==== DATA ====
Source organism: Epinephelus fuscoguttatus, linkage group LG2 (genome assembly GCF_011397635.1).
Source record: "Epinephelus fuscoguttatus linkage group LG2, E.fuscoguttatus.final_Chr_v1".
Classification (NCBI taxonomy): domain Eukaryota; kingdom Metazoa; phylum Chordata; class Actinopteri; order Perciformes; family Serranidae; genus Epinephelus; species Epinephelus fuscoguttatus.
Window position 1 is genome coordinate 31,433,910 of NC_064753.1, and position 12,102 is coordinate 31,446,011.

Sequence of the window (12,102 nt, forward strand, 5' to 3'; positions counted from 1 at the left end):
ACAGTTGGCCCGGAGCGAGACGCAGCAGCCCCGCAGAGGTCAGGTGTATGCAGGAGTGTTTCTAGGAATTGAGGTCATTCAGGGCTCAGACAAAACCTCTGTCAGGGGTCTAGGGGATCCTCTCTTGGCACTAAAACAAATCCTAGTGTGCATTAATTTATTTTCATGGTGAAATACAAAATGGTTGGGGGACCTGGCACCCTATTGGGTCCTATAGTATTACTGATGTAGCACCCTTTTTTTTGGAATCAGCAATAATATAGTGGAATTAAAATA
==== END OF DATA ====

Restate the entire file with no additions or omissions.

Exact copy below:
Source organism: Epinephelus fuscoguttatus, linkage group LG2 (genome assembly GCF_011397635.1).
Source record: "Epinephelus fuscoguttatus linkage group LG2, E.fuscoguttatus.final_Chr_v1".
Classification (NCBI taxonomy): domain Eukaryota; kingdom Metazoa; phylum Chordata; class Actinopteri; order Perciformes; family Serranidae; genus Epinephelus; species Epinephelus fuscoguttatus.
Window position 1 is genome coordinate 31,433,910 of NC_064753.1, and position 12,102 is coordinate 31,446,011.

Sequence of the window (12,102 nt, forward strand, 5' to 3'; positions counted from 1 at the left end):
ACAGTTGGCCCGGAGCGAGACGCAGCAGCCCCGCAGAGGTCAGGTGTATGCAGGAGTGTTTCTAGGAATTGAGGTCATTCAGGGCTCAGACAAAACCTCTGTCAGGGGTCTAGGGGATCCTCTCTTGGCACTAAAACAAATCCTAGTGTGCATTAATTTATTTTCATGGTGAAATACAAAATGGTTGGGGGACCTGGCACCCTATTGGGTCCTATAGTATTACTGATGTAGCACCCTTTTTTTTGGAATCAGCAATAATATAGTGGAATTAAAATA